The fact that they’re being hailed as the only moderndaze band from Britain to play Little Steven’s Underground Garage Festival, actually speaks more about Little Steven not being informed very well about the British scene, than Jarvis Humby’s music itself.
However, their vintage Hammond organ-isation IS good enough to secure them a place at any event of such. Those in the now, won’t be mistaken if a band name like this one points them towards the freakbeat-ish sounds provided by bands such as Winston’s Fumbs, or genre defining tunes like Bernie Gripplestone, while the Union Jack and Who/Small Faces/Beatles/Stones memorabilia gracing the album cover might be just as suggestive.
With the mentioned Hammond being the “key” ingredient, they kick it off with the (maybe even too?) hard hitting We Say Yeah!, “locking” it in not unlike the Medway forefathers The Prisoners. Another close reference might be a bunch of British big-beatsters, calling themselves The Clique, with Jarvis’ Andy Smith, sharing some of Trevor French’s soulful white-boy growl.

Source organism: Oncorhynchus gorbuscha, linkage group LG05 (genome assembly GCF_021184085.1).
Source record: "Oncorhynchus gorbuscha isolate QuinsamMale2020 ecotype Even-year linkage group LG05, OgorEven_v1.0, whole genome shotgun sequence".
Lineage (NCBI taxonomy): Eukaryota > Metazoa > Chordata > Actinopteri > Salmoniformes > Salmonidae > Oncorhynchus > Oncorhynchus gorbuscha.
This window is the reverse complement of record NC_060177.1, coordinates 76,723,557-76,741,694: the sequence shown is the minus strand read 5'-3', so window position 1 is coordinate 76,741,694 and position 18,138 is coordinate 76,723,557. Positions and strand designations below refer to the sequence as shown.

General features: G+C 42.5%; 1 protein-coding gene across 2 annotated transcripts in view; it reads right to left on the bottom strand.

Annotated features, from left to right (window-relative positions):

While remaining heavy on the Hammond groove Vampyros Hetros comes out as a kind of a blue-eyed freakbeat, if there is one, Oh Baby (I Believe I’m Losing You) is what they call a typical dance floor filler killer, while Formaldehyde and Man With The X-Ray Eyes (Silver Surfer) add a bit of an Americanized Kinky artillery.
Some of the occasional detours from the usual hi-octane punch, are the moody Zombie heaven of 99 Steps To The Sun, with an additional horny soul in the vein of BS&T, the garage-band-gone-mellow feel (by way of the ‘Watchband, ‘Prunes or Seeds) of Majestic 12, or the Byrdsy 12-string jangle of These Eyes, combining equal parts of So You Want To Be A R’n’R Star and Eight Miles High.
To give you an even closer idea of their influences are, there’s a Spencer Davis-through-Brian Auger cover of Black Cat, as well as The Sparkles’ garage punk classic No Friend Of Mine.
[Released by Hard Soul 2004]